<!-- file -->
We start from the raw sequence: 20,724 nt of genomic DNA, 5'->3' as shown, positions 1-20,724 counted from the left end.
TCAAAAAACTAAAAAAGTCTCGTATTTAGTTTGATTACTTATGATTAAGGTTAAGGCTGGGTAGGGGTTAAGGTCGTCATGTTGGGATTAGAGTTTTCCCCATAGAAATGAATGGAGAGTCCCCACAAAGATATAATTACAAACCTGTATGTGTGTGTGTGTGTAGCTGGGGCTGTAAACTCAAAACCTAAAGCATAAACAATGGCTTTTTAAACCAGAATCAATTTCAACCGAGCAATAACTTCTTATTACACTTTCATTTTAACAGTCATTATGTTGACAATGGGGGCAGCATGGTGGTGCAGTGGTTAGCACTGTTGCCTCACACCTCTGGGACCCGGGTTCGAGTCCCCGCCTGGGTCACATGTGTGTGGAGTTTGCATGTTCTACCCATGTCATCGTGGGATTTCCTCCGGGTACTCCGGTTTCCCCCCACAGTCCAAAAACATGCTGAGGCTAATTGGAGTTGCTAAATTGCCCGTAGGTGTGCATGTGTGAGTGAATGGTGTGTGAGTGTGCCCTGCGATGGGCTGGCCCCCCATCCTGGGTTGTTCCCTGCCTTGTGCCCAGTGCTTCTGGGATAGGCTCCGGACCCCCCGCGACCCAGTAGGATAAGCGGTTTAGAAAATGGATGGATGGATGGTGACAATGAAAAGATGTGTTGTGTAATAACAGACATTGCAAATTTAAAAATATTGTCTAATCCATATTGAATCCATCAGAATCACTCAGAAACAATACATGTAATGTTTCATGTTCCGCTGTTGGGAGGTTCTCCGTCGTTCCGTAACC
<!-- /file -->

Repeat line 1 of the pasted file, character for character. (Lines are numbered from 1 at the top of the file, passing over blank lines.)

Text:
We start from the raw sequence: 20,724 nt of genomic DNA, 5'->3' as shown, positions 1-20,724 counted from the left end.